RICHARD TAITTINGER GALLERY is pleased to announce the representation of iconic American artist, Hunt Slonem (b.1971), presenting his first solo show in New York City in close to three years. SPIRIT IN NATURE. This marquee exhibition will showcase the artist’s expansive flora and fauna subject focuses, both in smallscale portraits and rare large-scale works, along with select pieces never presented before–all centered on Hunt’s deep intertwining focus toward the spirit of naturalism across the span of his muti-decade career.
Inspired by Nature and the Spirit of his 60 pet birds that surround the paint stacked easels of his Chelsea studio. Hunt Slonem is renowned for his distinct neoexpressionist style and best known for his series of bunnies, butterflies, and tropical birds.
“There is a unique spirit in the animals, plants, and our living environment— each that hint at a need for care toward our planet and the nature within it.”
After graduating with a degree in painting and art history from Tulane University in New Orleans, Slonem spent several years in the early 1970s living in Manhattan. It wasn’t until Janet Fish offered him her studio in the summer of 1975 that Slonem was able to fully immerse himself in his work. His pieces began showing around New York, propelling his reputation and thrusting him into the city’s explosive contemporary arts scene. He received several prestigious grants, including from Montreal’s Elizabeth Greenshields Foundation, the National Endowment for the Arts, and the Cultural Counsel Foundation’s Artist Project, for which he painted an 80- foot mural of the World Trade Center in the late 1970s.
Numerous books and monographs have chronicled Slonem’s art, including Bunnies (Glitterari Inc., 2014), Birds (Glitterati Inc., 2017) Butterflies (Glitterati Inc. 2022), and The Bigger Picture (Scala Arts Publishers Inc., 2021) to name a few. His studios and homes have been profiled in such books as The Spirited Homes of Hunt Slonem (Gibbs Smith, 2023), World of Folly (Assouline Publishing, 2018), When Art Meets Design (Assouline Publishing, 2014), and Pleasure Palaces: The Art and Homes of Hunt Slonem (PowerHouse Books, 2007). He also received an introduction to the Marlborough Gallery which would represent him for 18 years.
As Slonem honed his aesthetic, his work began appearing in unique, contextual spaces. By 1995, he finished a massive 6-by-86-foot mural of birds, which shoots across the walls of the Bryant Park Grill Restaurant in New York City.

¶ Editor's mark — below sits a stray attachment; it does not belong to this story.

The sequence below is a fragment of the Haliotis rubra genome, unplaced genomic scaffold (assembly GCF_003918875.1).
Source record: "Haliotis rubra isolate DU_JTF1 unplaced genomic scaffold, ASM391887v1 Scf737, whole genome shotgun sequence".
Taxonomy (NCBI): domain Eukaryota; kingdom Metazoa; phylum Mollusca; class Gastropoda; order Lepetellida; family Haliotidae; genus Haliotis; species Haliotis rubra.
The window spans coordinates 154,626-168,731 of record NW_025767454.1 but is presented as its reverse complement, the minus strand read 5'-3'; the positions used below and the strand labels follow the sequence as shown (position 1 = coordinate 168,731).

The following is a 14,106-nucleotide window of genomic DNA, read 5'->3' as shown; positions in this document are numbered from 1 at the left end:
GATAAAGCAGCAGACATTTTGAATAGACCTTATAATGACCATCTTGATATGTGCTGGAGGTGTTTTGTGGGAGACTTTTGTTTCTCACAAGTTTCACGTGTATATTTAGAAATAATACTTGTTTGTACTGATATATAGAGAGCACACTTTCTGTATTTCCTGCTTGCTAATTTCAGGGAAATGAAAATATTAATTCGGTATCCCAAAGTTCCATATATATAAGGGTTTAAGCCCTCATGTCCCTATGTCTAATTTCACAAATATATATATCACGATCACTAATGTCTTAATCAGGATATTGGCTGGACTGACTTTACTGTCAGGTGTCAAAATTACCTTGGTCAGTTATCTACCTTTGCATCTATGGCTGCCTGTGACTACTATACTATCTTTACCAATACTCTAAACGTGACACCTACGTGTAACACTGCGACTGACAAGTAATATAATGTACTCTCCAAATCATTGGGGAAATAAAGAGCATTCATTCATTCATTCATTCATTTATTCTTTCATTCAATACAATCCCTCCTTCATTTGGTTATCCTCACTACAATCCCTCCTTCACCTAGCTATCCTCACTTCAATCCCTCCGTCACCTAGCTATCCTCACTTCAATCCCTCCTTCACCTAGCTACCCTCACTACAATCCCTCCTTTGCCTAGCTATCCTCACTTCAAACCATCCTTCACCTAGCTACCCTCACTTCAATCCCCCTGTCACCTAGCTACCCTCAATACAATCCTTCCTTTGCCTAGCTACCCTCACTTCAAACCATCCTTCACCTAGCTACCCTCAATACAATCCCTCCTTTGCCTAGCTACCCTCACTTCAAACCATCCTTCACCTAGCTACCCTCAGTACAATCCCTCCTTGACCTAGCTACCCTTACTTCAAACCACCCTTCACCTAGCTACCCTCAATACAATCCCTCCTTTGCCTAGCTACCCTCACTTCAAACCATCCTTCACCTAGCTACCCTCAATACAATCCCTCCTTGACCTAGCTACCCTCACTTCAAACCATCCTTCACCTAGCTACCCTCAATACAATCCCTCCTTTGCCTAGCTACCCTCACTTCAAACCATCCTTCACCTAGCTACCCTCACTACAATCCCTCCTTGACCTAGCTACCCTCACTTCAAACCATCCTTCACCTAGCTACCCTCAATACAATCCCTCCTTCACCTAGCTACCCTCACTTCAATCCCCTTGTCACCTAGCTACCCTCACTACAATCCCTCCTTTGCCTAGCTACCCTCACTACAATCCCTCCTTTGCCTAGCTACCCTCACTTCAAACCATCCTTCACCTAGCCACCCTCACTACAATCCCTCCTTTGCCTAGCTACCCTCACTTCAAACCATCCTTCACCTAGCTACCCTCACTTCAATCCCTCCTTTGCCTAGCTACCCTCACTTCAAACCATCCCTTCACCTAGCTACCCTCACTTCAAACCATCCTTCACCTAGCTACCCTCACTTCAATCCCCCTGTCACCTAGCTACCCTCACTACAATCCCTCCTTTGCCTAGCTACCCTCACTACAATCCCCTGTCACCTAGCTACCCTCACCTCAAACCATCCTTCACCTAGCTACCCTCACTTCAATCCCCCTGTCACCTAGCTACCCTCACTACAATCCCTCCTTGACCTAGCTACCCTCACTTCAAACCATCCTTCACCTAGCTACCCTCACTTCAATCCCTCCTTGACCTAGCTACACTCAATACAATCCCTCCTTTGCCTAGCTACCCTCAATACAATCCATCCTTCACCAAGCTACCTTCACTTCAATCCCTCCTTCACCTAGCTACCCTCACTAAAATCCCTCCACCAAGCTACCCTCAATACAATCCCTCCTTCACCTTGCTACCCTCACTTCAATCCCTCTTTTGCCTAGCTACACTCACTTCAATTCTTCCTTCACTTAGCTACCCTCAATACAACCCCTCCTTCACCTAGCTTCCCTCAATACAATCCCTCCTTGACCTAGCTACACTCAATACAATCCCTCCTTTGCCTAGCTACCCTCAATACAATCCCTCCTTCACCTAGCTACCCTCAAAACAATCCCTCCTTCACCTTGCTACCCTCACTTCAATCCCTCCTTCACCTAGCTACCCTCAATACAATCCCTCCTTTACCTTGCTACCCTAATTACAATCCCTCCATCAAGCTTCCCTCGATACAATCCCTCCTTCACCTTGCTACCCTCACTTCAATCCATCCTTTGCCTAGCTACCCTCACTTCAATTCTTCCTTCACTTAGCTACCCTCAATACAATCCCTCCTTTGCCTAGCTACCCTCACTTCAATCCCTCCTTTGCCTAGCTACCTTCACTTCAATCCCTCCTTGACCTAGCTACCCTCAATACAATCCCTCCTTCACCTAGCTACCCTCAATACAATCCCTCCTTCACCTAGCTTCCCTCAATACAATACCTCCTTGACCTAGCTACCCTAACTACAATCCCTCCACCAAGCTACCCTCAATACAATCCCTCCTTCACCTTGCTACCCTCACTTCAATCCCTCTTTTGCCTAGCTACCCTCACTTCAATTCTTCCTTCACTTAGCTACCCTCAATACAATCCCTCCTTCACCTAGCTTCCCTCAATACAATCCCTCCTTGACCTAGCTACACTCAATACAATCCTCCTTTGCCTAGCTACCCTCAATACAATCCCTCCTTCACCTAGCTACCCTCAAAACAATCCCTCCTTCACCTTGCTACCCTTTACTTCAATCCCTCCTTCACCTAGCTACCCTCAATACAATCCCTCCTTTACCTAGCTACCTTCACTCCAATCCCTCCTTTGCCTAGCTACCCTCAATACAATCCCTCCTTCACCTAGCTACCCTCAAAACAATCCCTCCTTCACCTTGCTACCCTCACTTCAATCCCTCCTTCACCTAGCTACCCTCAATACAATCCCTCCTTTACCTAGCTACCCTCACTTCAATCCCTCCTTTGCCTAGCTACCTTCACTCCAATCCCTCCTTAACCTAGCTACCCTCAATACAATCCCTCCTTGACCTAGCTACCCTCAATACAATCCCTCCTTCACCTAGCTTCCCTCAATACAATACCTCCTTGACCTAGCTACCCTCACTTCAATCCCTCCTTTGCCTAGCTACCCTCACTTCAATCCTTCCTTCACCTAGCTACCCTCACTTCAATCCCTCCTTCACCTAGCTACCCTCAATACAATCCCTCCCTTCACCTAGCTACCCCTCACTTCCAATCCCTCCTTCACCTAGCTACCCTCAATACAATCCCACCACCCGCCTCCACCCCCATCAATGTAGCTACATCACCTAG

His charity contribution has resulted to dozens of partnerships, including a wallpaper of his famous bunnies designed specifically with Lee Jofa for the Ronald McDonald House in Long Island. Slonem continues to draw great inspiration from history, forging palpable connections to the past through his art.
Slonem’s works can be found in the permanent collections of 250 museums around the world including the Solomon R. Guggenheim Museum, the Metropolitan Museum of Art in New York City, the Whitney, the Miro Foundation and the New Orleans Museum of Art. Since his first solo show at the Fischbach Gallery in 1977, Slonem’s work has been showcased internationally hundreds of times, most recently at the Vienna Kunstforum Museum (2023), the Art Museum Riga Bourse, Riga, Latvia European Union (2022), the Siauliai Aušros Museum, Lithuania (2022) and the Osthaus-Museum Hagen, Hagen, Germany (2022).
The opening reception will be at the Richard Taittinger Gallery, 154 Ludlow Street, on September 14th from 6 – 10 PM. The Opening reception is invite only. Spirit in Nature will be in show from September 14th – November 5th.More
For more than five decades artist Hunt Slonem has been painting and reimagining his obsessions: butterflies, birds, bunnies, and portraits of Abraham Lincoln, whom he refers to as his Warhol Marilyn.
The Warhol reference is no fluke. Repetition plays a huge role in his work—and excess and extravagance define his life and art—both he and his brother Jeffrey were frequent habitués of Andy Warhol’s legendary Factory in the 1970s. But unlike Warhol, who famously declared his art to be a mass-produced commodity, Slonem does it all with his own two hands.
In addition to painting multiples of his signature motifs, he sculpts, makes prints, does watercolors, creates installations and collects antique furniture and historic homes—seven of them to be exact: four mansions and three plantations (perhaps too much “Gone with the Wind” as a child?). He even owns an armory.